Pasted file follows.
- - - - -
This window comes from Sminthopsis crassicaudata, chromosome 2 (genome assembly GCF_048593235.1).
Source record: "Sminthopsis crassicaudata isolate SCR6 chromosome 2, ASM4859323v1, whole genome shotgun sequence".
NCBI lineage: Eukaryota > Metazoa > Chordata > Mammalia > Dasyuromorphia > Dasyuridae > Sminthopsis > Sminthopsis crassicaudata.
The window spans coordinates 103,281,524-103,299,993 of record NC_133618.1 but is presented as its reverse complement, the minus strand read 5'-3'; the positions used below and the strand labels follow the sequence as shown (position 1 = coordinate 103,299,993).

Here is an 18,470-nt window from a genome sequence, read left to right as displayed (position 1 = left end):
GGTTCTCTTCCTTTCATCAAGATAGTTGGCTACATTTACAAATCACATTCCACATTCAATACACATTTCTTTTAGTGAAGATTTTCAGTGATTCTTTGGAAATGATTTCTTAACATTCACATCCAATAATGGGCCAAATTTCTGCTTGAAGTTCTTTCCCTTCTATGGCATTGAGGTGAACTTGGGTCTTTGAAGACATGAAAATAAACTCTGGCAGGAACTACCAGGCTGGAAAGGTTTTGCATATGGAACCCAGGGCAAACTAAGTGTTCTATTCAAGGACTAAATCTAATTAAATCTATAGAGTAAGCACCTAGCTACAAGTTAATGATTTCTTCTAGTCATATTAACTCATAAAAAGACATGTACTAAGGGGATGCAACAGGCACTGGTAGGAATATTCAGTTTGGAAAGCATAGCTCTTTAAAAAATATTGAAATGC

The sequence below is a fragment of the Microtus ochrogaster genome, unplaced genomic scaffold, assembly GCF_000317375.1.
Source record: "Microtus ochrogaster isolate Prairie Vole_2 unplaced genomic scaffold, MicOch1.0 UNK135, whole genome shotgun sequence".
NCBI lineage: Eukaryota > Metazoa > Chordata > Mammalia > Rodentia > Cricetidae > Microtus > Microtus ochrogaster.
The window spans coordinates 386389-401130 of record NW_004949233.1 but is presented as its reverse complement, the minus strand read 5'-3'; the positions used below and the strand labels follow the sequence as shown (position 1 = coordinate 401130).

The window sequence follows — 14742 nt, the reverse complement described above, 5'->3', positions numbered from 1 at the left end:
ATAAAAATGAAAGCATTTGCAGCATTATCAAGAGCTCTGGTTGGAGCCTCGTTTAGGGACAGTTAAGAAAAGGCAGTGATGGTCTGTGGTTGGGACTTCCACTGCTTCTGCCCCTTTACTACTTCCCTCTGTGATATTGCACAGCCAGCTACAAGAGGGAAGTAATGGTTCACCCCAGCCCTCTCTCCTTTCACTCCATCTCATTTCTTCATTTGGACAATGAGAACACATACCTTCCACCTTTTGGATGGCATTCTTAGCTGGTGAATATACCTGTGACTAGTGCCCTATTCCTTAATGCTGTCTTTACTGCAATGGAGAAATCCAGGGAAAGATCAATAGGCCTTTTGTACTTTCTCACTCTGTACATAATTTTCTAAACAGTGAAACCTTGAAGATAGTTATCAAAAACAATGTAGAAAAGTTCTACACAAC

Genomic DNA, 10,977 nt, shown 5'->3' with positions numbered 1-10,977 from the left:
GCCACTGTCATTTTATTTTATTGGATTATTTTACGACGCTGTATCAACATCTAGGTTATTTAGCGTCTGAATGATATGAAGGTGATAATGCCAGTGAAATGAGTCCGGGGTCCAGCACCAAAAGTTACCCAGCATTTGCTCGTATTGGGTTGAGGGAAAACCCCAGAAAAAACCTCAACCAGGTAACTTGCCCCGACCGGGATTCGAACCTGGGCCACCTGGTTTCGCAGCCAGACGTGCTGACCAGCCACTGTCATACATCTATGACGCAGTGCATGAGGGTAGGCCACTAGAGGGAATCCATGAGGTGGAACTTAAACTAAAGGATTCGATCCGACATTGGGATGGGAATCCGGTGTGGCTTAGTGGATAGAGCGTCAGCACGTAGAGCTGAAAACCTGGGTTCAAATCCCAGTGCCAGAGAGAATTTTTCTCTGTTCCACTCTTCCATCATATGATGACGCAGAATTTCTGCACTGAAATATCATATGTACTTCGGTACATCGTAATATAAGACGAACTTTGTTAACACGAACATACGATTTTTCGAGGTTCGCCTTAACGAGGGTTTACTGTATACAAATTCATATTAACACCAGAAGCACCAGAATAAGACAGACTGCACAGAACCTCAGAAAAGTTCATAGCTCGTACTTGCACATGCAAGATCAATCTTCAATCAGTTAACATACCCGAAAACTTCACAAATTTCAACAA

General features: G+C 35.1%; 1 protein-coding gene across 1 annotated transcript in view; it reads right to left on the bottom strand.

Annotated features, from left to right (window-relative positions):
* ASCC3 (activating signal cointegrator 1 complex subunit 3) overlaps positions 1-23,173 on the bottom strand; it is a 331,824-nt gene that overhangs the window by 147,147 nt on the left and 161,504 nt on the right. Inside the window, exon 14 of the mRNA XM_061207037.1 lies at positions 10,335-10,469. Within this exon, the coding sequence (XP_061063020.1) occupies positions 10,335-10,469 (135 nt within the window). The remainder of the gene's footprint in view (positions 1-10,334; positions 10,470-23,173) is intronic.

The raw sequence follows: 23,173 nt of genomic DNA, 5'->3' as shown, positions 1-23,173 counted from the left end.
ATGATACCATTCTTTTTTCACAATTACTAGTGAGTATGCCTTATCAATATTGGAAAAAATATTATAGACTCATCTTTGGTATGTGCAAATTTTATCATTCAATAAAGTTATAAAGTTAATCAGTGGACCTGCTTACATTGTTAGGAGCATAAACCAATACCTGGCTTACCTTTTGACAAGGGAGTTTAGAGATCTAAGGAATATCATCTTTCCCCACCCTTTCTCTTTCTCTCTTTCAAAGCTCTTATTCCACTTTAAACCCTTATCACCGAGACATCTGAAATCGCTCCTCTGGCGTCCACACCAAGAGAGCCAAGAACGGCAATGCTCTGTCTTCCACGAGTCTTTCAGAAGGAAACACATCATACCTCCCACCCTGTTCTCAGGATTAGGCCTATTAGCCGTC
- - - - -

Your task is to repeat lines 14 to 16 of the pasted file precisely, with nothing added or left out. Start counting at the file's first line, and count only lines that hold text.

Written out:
GCCACTGTCATTTTATTTTATTGGATTATTTTACGACGCTGTATCAACATCTAGGTTATTTAGCGTCTGAATGATATGAAGGTGATAATGCCAGTGAAATGAGTCCGGGGTCCAGCACCAAAAGTTACCCAGCATTTGCTCGTATTGGGTTGAGGGAAAACCCCAGAAAAAACCTCAACCAGGTAACTTGCCCCGACCGGGATTCGAACCTGGGCCACCTGGTTTCGCAGCCAGACGTGCTGACCAGCCACTGTCATACATCTATGACGCAGTGCATGAGGGTAGGCCACTAGAGGGAATCCATGAGGTGGAACTTAAACTAAAGGATTCGATCCGACATTGGGATGGGAATCCGGTGTGGCTTAGTGGATAGAGCGTCAGCACGTAGAGCTGAAAACCTGGGTTCAAATCCCAGTGCCAGAGAGAATTTTTCTCTGTTCCACTCTTCCATCATATGATGACGCAGAATTTCTGCACTGAAATATCATATGTACTTCGGTACATCGTAATATAAGACGAACTTTGTTAACACGAACATACGATTTTTCGAGGTTCGCCTTAACGAGGGTTTACTGTATACAAATTCATATTAACACCAGAAGCACCAGAATAAGACAGACTGCACAGAACCTCAGAAAAGTTCATAGCTCGTACTTGCACATGCAAGATCAATCTTCAATCAGTTAACATACCCGAAAACTTCACAAATTTCAACAA

General features: G+C 35.1%; 1 protein-coding gene across 1 annotated transcript in view; it reads right to left on the bottom strand.

Annotated features, from left to right (window-relative positions):